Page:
Welcome to Masterclass

Learning tools for artists

Sfumato

Sfumato is the practice of losing edges by fusing one colour into another to achieve a subtle transition between light and shade, a process credited to the artist Leonardo DaVinci and historically used to create soft flesh tones. This video explores three ways to create lost edges, or sfumato. First, by adding a mixture of 1-part stand oil to 2-part sansodor to your paint, you will create a glaze that extends drying time, softens edges and allows you to work into the paint for longer. The second way to do this is with Liquin; mixing in an amount of Liquin to your paint will provide a glaze that remains open to manipulation but will still dry in under 24 hours. Finally, you can create lost edges with opaque paint that is close in value. For example, a tonal flesh palette can be achieved with Yellow Ochre Pale, Venetian Red, Raw Umber, Ultramarine and Titanium White. When mixing this palette, the colours of a similar value placed near each other create sfumato because the transitions are so subtle.

Video Transcript
0:09    Hi there. Today I'd like to explain sfumato. It's a term which is thought to have originated with Leonardo da Vinci. It describes the fusing of one colour into another to achieve the subtle transitions of light and shade, that create, in particular, the rounded forms of human figures. In Leonardo's time, the melting of figures into the background was achieved by the layering and fusing of transparent colours over a modelled underpainting, to give the appearance of disappearing rounded edges.

0:43    I'm making a mixture of one part Stand Oil to two of Sansodor to give me a glazing vehicle with an extended drying time. I’ll thin this colour with the mix. The longer drying time means I can remove the glaze if I want to change its density. I can also continue to manipulate the glaze some time after applying, or to introduce other colours into the same layer. If time is critical, Liquin original by Winsor & Newton is a great alternative.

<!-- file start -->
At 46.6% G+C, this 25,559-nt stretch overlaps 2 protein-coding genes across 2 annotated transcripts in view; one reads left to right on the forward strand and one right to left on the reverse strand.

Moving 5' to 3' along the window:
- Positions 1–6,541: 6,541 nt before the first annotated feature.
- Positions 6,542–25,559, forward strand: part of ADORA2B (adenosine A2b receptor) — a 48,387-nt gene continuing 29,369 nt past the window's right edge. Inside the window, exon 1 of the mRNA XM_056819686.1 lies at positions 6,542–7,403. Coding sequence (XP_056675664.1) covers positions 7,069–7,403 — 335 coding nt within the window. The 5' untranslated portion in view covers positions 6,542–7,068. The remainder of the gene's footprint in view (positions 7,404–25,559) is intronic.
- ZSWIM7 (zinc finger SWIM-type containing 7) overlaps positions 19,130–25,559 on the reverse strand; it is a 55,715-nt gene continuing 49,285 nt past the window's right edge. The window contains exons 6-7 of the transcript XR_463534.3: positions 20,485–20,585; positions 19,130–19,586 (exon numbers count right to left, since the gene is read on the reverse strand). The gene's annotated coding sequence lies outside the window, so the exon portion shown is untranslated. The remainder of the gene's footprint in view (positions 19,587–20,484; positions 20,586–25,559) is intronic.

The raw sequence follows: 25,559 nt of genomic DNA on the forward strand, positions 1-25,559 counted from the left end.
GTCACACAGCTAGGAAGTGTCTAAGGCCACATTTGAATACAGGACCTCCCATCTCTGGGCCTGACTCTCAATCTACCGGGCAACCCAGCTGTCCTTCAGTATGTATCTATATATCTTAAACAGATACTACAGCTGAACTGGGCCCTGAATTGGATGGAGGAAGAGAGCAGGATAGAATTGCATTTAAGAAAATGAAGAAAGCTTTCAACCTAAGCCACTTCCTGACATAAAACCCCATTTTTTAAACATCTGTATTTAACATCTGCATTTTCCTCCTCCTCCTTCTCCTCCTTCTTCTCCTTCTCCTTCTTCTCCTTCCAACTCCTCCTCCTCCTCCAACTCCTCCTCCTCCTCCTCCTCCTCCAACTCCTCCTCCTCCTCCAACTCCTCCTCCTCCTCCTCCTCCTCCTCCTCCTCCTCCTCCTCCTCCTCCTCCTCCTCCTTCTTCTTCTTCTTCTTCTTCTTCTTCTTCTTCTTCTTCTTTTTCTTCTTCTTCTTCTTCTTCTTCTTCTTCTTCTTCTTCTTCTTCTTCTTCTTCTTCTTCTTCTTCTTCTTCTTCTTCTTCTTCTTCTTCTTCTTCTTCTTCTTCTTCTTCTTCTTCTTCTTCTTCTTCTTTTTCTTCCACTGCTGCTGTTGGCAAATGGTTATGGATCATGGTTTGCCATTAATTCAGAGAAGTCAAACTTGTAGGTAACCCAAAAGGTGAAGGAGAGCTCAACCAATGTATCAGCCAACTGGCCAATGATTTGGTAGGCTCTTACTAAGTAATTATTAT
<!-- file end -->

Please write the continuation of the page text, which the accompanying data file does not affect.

1:42    This glaze will not set-up too quickly and drag the brush, so gives ample time for manipulation, but will dry in less than 24 hours. A more modern way of creating sfumato is to work with opaque colour and do the mixing on a palette. Here are some mixtures, derived from a restricted palette for flesh, using Yellow Ochre Pale, Venetian Red, Raw Umber, Ultramarine and Titanium White.

2:18    Here, where the form transitions into the background, two mixtures of the same tonal value but different hue sit side by side. We could use the term ‘lost edges’ to describe the effect this has. By fusing the edge with the space around it, we can turn the edge into the background and place greater emphasis on the centre of the form, to bring it forward.

This is sfumato. I hope you’ve found this useful!